France-Turkey relations have a rich historical heritage that traces back to the 15th century and is one of the oldest firm bonds that Turkish people have with the Europeans. With an alliance that stood tall until 1798 and frequent social interaction between Turks and French led to the creation of a strong bond between these nations. The French infrastructure heavily influenced Ottoman Governance during its decline and modernization period. As of our day, France and Turkey are important trade and economic partners with a great relationship. Leading allies, they both maintain their cultural interaction with each other as many French schools operate in Turkey. There is a huge Turkish community in France with a population of almost 2 million. With their cooperation in many fields, France and Turkey promise a stable and prominent relationship for our future.
Historical values that France and Turkey have date back to 1483 when an envoy of Greek origin was sent to Louis the XIth. With minor trade agreements, an ambassador from France named Jean de la Forest was assigned to Ottoman Empire in 1535. With the search for a powerful ally against common enemies and rivals, French ruler Francis I and Ottoman Sultan Suleiman the Magnificent made great accomplishments. This essential friendly alliance held utmost importance for Europe, Turks, French, and Christendom. The exceptional value of this alliance is that its first non-ideological alliance between a Christian and Muslim State. Seen as a sacred union between two religions, this strategic alliance maintained its importance for three centuries. As this alliance was primarily upon trading, numbers of capitulations were given to the French, making them the most-privileged state for Ottomans. With this treaty, trade improved rapidly between these states, and Ottoman served as a bridge for all kinds of goods for France, as extra tariffs were given for other European states.
Along with financial agreements, cultural and scientific exchanges were common between these nations. Numerous Arabic works about astronomy and medicine, even Quran were sent to French libraries and academies for studies. In exchange, many French novels were sent to Ottoman and even novels were written that had Ottoman Empire as the background. France and Turkey took part in many joint military acts until the French revolution. During Ottoman Empire’s Tanzimat reformation, many scholars from France were invited to Anatolia. Also, many students were sent to France to study only to come back and improve Ottoman Empire’s governance. Such an act increased French influence in Ottoman infrastructure and maintained its effect after the Turkish Republic’s declaration. The alliance between the Ottoman Empire and France dissolved after the Treaty of Lausanne in 1923. French-Turkish bilateral religions slowed over the years until Turkey’s admission to EU-Turkey Customs Union in 1996. With such history entangled with each other, Turkey and France share numerous common values.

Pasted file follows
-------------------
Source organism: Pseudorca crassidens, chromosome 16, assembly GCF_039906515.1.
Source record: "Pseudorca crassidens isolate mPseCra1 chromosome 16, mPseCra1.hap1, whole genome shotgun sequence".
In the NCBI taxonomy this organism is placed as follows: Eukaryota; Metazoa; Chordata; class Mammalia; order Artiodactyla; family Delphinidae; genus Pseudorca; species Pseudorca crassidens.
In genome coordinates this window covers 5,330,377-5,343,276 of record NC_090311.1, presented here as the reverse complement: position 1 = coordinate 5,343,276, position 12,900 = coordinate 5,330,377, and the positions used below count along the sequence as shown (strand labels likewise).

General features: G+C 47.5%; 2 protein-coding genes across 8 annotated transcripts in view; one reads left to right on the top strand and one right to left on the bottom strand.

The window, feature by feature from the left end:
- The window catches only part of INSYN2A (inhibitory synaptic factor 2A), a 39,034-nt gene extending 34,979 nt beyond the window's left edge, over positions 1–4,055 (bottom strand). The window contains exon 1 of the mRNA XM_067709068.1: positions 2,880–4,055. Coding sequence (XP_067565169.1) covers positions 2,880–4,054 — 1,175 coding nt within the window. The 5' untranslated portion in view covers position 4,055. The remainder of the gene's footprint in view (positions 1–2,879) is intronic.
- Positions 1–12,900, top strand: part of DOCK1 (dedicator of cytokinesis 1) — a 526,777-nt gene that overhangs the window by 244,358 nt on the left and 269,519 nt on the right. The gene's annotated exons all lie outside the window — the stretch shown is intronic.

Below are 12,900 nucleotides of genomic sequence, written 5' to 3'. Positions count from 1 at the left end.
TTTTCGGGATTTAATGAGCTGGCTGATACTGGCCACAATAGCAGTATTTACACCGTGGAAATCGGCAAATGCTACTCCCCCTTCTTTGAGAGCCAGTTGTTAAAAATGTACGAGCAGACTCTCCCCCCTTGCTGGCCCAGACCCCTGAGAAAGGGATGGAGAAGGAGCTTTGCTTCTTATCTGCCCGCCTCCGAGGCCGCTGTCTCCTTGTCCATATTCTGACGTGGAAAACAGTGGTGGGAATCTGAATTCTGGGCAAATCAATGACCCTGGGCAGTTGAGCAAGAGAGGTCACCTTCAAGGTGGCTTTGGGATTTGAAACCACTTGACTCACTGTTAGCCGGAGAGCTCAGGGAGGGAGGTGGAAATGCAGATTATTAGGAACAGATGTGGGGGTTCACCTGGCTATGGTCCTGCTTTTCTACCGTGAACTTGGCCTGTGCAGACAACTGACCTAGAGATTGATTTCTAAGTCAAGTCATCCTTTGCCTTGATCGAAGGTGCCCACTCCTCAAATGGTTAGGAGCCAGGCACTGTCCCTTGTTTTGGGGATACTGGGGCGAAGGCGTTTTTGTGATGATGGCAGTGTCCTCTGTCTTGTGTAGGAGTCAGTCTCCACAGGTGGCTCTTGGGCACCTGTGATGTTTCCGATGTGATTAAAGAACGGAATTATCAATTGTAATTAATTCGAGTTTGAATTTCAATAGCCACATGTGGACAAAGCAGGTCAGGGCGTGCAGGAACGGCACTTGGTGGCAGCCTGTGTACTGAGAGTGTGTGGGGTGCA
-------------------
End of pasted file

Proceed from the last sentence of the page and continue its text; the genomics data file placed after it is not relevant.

Following a stable economic relation, trade figures between France and Turkey doubled in the course of five years after the EU-Turkey Customs Union in 1996, creating an open market condition. Bilateral trade value between these financially powerful countries hit more than 14 billion US Dollars in recent years. France was the sixth country that had the most exported and imported goods globally for Turkey. Main exports from Turkey to France are clothing, automotive, electronic devices, and machinery, while main imports from France to Turkey are planes, air vehicles, iron, steel, and automobile parts. As of our day, more than 1400 French companies operate within Turkey with a collective value of almost 7 billion dollars. Both countries aim to work in harmony to benefit from each other in the most efficient ways possible. French tourists who visit Turkey break records every year with numbers that exceed one million and many tourists consider investing in real estate as well. With such successful bilateral relations and financial collaborations, relations between France and Turkey promise a bright future.